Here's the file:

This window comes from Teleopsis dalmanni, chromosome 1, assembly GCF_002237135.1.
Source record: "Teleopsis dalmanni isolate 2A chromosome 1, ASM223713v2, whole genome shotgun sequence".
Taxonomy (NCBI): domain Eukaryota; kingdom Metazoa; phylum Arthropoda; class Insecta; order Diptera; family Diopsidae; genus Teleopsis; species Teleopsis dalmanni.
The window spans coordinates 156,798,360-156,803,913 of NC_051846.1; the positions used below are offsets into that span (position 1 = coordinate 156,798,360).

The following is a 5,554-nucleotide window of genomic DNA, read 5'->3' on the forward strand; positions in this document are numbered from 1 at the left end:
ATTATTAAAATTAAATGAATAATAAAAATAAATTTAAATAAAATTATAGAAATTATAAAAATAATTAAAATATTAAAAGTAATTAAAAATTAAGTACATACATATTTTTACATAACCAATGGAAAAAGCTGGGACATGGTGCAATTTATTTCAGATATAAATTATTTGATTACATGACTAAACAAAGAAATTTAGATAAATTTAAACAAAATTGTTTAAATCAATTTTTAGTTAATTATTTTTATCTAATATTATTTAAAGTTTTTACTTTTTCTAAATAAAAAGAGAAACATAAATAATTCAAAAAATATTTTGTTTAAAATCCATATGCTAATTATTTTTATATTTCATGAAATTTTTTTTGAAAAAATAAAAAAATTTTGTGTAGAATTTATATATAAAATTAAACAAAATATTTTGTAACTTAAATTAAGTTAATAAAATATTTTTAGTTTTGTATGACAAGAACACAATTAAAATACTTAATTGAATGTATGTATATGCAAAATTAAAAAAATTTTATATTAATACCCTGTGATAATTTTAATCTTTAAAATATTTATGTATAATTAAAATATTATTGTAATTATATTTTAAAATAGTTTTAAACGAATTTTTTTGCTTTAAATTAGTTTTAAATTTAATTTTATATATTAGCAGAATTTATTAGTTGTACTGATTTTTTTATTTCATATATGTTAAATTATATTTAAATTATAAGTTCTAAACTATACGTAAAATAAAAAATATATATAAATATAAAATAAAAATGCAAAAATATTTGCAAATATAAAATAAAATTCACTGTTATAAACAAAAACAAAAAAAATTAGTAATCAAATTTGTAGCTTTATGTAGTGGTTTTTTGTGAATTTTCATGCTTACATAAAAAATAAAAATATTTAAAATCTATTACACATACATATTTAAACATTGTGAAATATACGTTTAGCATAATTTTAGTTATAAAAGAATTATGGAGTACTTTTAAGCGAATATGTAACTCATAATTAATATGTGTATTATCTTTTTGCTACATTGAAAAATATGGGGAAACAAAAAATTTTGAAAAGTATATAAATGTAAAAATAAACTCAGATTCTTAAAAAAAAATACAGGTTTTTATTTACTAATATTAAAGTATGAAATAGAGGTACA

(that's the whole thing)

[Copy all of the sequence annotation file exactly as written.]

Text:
This window comes from Teleopsis dalmanni, chromosome 1, assembly GCF_002237135.1.
Source record: "Teleopsis dalmanni isolate 2A chromosome 1, ASM223713v2, whole genome shotgun sequence".
Taxonomy (NCBI): domain Eukaryota; kingdom Metazoa; phylum Arthropoda; class Insecta; order Diptera; family Diopsidae; genus Teleopsis; species Teleopsis dalmanni.
The window spans coordinates 156,798,360-156,803,913 of NC_051846.1; the positions used below are offsets into that span (position 1 = coordinate 156,798,360).

The following is a 5,554-nucleotide window of genomic DNA, read 5'->3' on the forward strand; positions in this document are numbered from 1 at the left end:
ATTATTAAAATTAAATGAATAATAAAAATAAATTTAAATAAAATTATAGAAATTATAAAAATAATTAAAATATTAAAAGTAATTAAAAATTAAGTACATACATATTTTTACATAACCAATGGAAAAAGCTGGGACATGGTGCAATTTATTTCAGATATAAATTATTTGATTACATGACTAAACAAAGAAATTTAGATAAATTTAAACAAAATTGTTTAAATCAATTTTTAGTTAATTATTTTTATCTAATATTATTTAAAGTTTTTACTTTTTCTAAATAAAAAGAGAAACATAAATAATTCAAAAAATATTTTGTTTAAAATCCATATGCTAATTATTTTTATATTTCATGAAATTTTTTTTGAAAAAATAAAAAAATTTTGTGTAGAATTTATATATAAAATTAAACAAAATATTTTGTAACTTAAATTAAGTTAATAAAATATTTTTAGTTTTGTATGACAAGAACACAATTAAAATACTTAATTGAATGTATGTATATGCAAAATTAAAAAAATTTTATATTAATACCCTGTGATAATTTTAATCTTTAAAATATTTATGTATAATTAAAATATTATTGTAATTATATTTTAAAATAGTTTTAAACGAATTTTTTTGCTTTAAATTAGTTTTAAATTTAATTTTATATATTAGCAGAATTTATTAGTTGTACTGATTTTTTTATTTCATATATGTTAAATTATATTTAAATTATAAGTTCTAAACTATACGTAAAATAAAAAATATATATAAATATAAAATAAAAATGCAAAAATATTTGCAAATATAAAATAAAATTCACTGTTATAAACAAAAACAAAAAAAATTAGTAATCAAATTTGTAGCTTTATGTAGTGGTTTTTTGTGAATTTTCATGCTTACATAAAAAATAAAAATATTTAAAATCTATTACACATACATATTTAAACATTGTGAAATATACGTTTAGCATAATTTTAGTTATAAAAGAATTATGGAGTACTTTTAAGCGAATATGTAACTCATAATTAATATGTGTATTATCTTTTTGCTACATTGAAAAATATGGGGAAACAAAAAATTTTGAAAAGTATATAAATGTAAAAATAAACTCAGATTCTTAAAAAAAAATACAGGTTTTTATTTACTAATATTAAAGTATGAAATAGAGGTACA